We did stop by the Irma Hotel for a few minutes.  Buffalo Bill Cody named the hotel after his youngest daughter.  We took a peek at the bar that was a gift from Queen Victoria to thank him for bringing his show to Great Britain.  We only went in for a moment.  It was too early in the day for a beer, and we have (again) started limiting our time in small public indoor venues due to the resurgence of Covid.

I have not yet mentioned that the wildfire smoke disappeared as we approached Cody, as shown by these photos from the Cody KOA....


After leaving Cody, we traveled back north into Montana and then southeast to Garryowen.

The Campground...  I picked 7th Ranch Camp because the internet photos and reviews portrayed a quiet and restful retreat in a beautiful setting.  We  found that to be the case  --- and more.


The campground itself stretches along the side of a hill.  The photo below makes it look smaller than it actually is.  There are plenty of large shade trees (quaking aspen).  There are also hiking paths to the hilltops and through the yellow meadows.

The views from our site (A-3) were gorgeous...

The photos below were taken during the multiple hikes that we took every day from out campsite.


Did I mention that there were goats?

The sky put on a mesmerizing show every night. We were able to sit on our camp chairs with a glass of wine and enjoy the sunsets right at our site:


Neither of us are big fans of battlefields.  I find them to be disturbing and tragic.  I know that others do not feel that way.  That being said, the presentation of this particular battlefield was both poignant and representative of both sides of the tragedy.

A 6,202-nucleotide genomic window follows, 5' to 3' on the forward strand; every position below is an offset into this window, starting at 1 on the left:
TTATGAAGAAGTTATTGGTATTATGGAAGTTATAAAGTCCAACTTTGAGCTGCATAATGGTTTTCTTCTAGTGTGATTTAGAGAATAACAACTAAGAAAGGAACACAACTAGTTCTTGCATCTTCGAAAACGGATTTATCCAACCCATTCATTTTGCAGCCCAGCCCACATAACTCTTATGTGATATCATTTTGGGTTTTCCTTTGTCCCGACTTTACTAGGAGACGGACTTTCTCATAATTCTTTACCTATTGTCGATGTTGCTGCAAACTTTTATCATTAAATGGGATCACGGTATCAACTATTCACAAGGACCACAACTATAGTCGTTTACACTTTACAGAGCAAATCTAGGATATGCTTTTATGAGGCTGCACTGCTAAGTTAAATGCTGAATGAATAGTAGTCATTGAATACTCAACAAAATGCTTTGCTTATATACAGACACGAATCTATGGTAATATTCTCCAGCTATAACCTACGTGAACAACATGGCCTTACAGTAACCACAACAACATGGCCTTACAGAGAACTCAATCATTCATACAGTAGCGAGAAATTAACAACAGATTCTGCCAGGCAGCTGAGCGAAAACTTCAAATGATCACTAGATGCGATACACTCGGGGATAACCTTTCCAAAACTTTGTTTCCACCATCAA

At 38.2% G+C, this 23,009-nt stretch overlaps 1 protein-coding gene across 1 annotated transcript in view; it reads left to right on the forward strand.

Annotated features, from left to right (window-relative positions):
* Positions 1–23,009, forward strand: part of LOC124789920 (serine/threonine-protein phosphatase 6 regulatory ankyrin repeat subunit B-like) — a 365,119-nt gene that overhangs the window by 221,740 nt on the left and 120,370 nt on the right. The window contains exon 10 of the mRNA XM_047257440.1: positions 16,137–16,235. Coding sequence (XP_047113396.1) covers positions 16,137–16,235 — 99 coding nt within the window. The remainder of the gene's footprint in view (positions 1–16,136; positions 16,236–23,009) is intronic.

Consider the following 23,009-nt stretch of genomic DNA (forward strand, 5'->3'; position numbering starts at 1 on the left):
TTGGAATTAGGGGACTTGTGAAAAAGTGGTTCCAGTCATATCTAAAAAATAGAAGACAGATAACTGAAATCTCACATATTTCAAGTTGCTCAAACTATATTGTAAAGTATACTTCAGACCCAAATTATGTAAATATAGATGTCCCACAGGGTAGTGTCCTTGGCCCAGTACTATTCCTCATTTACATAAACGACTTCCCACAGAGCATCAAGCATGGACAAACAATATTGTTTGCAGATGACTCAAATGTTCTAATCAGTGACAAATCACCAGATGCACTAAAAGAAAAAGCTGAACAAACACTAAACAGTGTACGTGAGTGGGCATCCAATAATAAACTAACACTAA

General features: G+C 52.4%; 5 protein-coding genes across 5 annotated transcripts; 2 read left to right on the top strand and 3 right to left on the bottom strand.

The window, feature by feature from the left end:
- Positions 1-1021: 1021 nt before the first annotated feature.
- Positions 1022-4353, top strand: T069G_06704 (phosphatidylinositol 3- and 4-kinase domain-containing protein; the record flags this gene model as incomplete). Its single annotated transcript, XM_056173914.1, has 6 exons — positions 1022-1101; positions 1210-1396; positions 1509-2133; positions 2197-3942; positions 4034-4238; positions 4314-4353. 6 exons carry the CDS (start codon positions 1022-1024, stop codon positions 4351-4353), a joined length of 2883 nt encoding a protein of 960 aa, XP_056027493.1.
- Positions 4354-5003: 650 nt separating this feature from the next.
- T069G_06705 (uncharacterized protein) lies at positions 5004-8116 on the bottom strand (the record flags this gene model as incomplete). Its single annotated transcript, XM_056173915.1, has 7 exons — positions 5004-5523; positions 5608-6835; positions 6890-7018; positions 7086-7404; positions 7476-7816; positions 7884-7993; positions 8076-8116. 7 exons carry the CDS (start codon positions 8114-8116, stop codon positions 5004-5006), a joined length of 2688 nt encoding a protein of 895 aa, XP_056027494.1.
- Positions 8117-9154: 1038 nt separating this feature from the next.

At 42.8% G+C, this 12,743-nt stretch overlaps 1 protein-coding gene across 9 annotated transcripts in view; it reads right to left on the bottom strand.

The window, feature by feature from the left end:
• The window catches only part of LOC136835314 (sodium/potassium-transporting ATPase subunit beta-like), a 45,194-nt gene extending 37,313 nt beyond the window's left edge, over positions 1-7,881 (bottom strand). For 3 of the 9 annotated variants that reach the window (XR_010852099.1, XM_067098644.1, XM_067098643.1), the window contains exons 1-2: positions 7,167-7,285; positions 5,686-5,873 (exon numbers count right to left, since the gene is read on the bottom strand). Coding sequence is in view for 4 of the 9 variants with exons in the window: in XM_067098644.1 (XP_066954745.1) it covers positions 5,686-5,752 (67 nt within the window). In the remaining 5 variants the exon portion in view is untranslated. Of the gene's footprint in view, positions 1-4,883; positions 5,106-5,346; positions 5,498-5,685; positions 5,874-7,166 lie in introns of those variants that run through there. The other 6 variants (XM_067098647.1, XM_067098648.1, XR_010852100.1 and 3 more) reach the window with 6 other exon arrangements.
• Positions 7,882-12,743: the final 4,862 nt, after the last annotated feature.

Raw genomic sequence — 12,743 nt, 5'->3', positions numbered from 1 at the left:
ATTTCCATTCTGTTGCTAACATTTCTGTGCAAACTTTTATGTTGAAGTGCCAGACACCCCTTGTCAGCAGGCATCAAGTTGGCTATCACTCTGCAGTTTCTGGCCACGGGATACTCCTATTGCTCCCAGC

We walked up just in time to hear the park ranger give an outdoor talk regarding all aspects of what led up to the battle, the battle itself, and the long-range outcomes.  He was eloquent, sensitive, and knowledgeable.  

The photo below shows the original graves of Custer's troops.  The gravestones were placed at the location of each man's death.

Below is a different view from the top of the hill.

Below is a photo of George Armstrong Custer's initial resting place.

This is a photo of the monument honoring the deceased troops from the battle.

On another side of the same hill, a monument was erected honoring the Native Americans who perished in the battle. 

Dianne took a photo of a Native American grave.
(The Indian burial stones were purposely made of red granite to differentiate them from the white marble stones of the cavalry.

Tokens and prayer flags are still placed on the sculpture and burial stones by members of various Native American tribes who visit. -- D.)

Dianne was fascinated by the archeology of the site, and has since bought a book documenting the process.

I was struck by this engraved statement at the Native American Memorial.  It is a profound statement.

There were different quotes from the various Indian tribes who participated in the battle etched into the circular granite wall. 


On the way back to the campground we stopped at a Native American Trading Post just down the hill from the monuments.  

After exploring the shop we wandered over to the uncrowded attached restaurant for some authentic Indian fry bread.  What a treat.  It could become an addiction.

(I had mine plain with honey, and Roger opted for the Indian fry bread taco. -- D.)

The last evening before leaving Garryowen, Dianne took this short video of the quaking aspen that she loved so much at our campsite.  Be sure to turn on the volume.

Our next post will include an outstanding museum from Casper and adventures in Rocky Mountain National Park.

Dianne again:  The pet photo of the day is a little different.   I have always loved Bandido's feet.  I finally took a photo of us "holding hands."